Infectious diseases continue to be a major cause of human suffering and mortality. While much research and training has focused on studying infectious disease at a single scale (e.g. within hosts or at the population level), a major challenge in the control of infectious diseases is that they routinely operate across scales. Specifically, the interactions between host immune molecules and pathogens determine their transmission at the population level, which in turn determines the spread of diseases across regions; in addition, a major feature of emerging infectious diseases is that they infect a wide variety of non-human hosts, complicating their control. Consequently, in order to effectively understand and control infectious diseases, we need to integrate cross-scale approaches that span the full range of biological organization, from molecules to global ecosystems.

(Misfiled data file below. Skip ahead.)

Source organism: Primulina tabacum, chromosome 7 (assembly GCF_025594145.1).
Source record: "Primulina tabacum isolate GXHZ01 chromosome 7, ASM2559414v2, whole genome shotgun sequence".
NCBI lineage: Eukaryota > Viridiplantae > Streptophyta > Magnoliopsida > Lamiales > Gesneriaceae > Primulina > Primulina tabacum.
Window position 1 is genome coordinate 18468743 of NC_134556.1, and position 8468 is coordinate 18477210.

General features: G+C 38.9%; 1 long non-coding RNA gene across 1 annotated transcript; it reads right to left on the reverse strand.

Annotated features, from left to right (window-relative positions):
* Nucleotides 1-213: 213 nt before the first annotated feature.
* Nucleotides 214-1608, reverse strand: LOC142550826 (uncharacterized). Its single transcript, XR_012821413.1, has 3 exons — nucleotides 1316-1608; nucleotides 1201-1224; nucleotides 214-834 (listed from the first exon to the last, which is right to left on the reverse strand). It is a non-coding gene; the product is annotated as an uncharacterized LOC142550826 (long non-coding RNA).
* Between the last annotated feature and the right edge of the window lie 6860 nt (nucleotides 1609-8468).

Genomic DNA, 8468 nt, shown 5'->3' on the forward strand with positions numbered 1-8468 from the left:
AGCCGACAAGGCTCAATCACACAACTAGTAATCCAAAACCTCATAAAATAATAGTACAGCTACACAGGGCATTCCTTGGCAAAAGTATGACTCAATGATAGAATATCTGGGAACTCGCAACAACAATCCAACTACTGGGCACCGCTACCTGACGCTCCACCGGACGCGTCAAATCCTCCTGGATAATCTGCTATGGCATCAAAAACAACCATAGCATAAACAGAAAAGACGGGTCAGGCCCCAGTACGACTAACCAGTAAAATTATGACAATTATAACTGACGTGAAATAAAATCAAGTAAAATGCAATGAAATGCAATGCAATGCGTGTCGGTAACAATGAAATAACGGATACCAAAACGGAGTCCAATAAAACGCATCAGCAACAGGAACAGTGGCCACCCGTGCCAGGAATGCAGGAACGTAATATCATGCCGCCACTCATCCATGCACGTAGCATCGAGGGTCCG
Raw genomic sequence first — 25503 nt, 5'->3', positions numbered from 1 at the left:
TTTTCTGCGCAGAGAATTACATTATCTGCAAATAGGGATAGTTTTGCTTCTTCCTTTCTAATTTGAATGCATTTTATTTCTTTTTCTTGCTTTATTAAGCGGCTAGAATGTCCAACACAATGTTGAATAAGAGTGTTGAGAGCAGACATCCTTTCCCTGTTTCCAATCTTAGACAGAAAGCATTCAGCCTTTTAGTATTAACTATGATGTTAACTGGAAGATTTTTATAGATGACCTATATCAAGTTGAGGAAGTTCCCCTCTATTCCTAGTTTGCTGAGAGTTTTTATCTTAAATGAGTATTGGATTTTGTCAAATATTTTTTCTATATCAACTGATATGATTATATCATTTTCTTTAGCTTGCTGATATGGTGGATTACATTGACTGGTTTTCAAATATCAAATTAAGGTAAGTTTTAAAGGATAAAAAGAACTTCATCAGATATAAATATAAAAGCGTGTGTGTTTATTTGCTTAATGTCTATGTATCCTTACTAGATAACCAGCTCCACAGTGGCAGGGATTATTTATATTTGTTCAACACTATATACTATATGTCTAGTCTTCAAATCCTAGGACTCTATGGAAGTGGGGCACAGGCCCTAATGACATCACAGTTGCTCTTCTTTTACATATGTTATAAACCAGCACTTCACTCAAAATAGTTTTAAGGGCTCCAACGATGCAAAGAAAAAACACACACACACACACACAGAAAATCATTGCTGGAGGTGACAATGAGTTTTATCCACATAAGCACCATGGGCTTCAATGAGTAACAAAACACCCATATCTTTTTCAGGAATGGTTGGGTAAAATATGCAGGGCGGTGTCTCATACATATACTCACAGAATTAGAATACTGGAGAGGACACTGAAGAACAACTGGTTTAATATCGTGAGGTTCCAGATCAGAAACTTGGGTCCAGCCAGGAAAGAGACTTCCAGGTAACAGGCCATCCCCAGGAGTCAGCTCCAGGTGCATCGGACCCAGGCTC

Emerging and re-emerging infectious diseases represent one of the major threats to human health and well-being in the 21st century. Prominent examples of emerging infectious diseases often of zoonotic origin and/or vector transmission include Ebola, Zika, SARS, West Nile, Avian Flu, Hantaviruses, Nipah and many others. Re-emerging or continuously prevalent infectious diseases of massive global health impact include HIV, malaria, tuberculosis, leishmania, schistosomiasis, trypanosomiasis, and many others. In many instances increasing rates of contact between humans, agricultural animals and wildlife populations, combined with anthropogenic degradation of habitats and global warming, will increase the rate at which zoonotic outbreaks occur, and the likelihood that they develop in full-blown pandemics. At the same time ongoing issues such as poverty, lack of adequate health care infrastructure, social instability and inequality, and the impact of anti-scientific views (i.e., anti-vaccine movement) favor the re-emergence of disease that have been afflicting the human population for decades or centuries. Of note, there are still large gaps in our knowledge of many molecular aspects of the host-pathogen interactions (i.e., evolutionary epidemiology of pathogens and comparative immunology), the ecological interactions and the feedback mechanisms between different scales of biological organization that lead to the emergence of these diseases and their clinical and epidemiological impact on the human population worldwide. Notably, a firm integration of host-pathogen interactions across different scales will be necessary to enhance our understanding of disease dynamics and control; these range from the molecular interactions between pathogens and immune molecules, to pathogen-microbiome interactions within hosts, to transmission at the population level, ecological species interactions at the community level and human mobility at the regional and global level.